But this is the "100 paper cuts" thing. I use and curse Gnome daily. I could list ten more if I had any belief there'd be action. $1000 is a week's worth of action if you sell yourself really cheap.
Rant 1: If you look at a given "bug list" for any large project you'll find a dozen problems posted where the reply is a very curt "will-not-fix/not-a-bug/your-configuration-is-wrong". It feels generally snarky and unwelcoming, especially when I'm searching for a solution to the same bug. If someone could figure out protocol that would make bug-reporters feel more welcome, it would really help the process. As developer, I know that, in fact, a lot of things people see really aren't bugs but expected behavior/configuration problems. BUT!, BUT... you have to create an atmosphere of involvement if you want people involved.
Proposal/Rant 2: The format for menus in Gnome is the convoluted piece of trash that anyone ever foolish - how freedesktop could possibly publish it as a "standard" is beyond me. It needs to be junked and replaced with a simple approach. (And suspect this format is why panels has notable, annoying delay to be displayed even on modern hardware that should show stuff instantly).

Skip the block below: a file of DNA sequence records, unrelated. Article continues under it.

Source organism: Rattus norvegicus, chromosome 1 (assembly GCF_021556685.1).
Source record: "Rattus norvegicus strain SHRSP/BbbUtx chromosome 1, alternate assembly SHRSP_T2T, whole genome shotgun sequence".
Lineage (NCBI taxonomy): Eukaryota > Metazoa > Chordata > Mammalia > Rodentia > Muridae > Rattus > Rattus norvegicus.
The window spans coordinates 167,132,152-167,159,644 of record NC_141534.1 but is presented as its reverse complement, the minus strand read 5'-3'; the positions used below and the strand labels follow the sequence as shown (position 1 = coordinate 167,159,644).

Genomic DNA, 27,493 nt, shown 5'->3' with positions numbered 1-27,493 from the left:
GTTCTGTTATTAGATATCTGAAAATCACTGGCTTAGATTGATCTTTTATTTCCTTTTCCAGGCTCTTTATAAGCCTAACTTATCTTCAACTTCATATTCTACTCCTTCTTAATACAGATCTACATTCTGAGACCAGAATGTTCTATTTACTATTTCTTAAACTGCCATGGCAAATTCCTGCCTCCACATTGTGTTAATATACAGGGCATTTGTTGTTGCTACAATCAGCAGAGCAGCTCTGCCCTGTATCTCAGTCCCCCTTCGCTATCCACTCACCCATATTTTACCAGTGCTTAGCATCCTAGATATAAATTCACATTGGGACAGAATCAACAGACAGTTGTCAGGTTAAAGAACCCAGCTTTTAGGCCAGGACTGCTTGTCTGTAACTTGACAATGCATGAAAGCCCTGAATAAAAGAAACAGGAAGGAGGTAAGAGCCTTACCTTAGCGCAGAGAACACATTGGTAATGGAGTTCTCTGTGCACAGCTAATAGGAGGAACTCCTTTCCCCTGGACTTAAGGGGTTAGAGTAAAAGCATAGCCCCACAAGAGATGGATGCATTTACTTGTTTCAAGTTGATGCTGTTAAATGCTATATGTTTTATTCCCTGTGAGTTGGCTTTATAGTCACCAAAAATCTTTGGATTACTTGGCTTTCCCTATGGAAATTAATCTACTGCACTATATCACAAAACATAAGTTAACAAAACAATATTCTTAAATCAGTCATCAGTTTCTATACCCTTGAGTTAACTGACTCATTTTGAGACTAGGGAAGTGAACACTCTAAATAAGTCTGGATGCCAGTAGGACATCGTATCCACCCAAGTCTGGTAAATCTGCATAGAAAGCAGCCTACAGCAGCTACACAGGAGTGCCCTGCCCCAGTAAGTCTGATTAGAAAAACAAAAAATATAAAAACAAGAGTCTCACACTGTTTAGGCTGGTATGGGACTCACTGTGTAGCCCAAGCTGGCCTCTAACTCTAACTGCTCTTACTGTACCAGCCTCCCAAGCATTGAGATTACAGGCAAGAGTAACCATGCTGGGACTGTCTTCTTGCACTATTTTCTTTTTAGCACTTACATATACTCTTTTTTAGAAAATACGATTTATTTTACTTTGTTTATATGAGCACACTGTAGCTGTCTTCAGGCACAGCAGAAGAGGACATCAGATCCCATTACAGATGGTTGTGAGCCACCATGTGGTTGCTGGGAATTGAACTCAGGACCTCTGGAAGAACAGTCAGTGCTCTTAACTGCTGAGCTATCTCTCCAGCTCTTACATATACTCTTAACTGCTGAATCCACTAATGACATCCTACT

Proposal/Rant 2: Scribus has a zillion bugs I'd love to see fixed. I have a private list I keep out of frustration. I won't bother pasting it here unless I see more interest. It's more likely that Inkscape will become a viable DTP project through supporting multiple pages than that Scribus will ever stop being a piece of total garbage - because it's really hard fix large, poorly coded project. Yes, I've used Scribus, a lot sadly.
The "recently used documents" seems like the most specific bug / fix that we might be able to get done first.
However, am I right in thinking that what you are seeking is essentially this:
If so, it looks like it has been fixed (or am I misreading the bug)?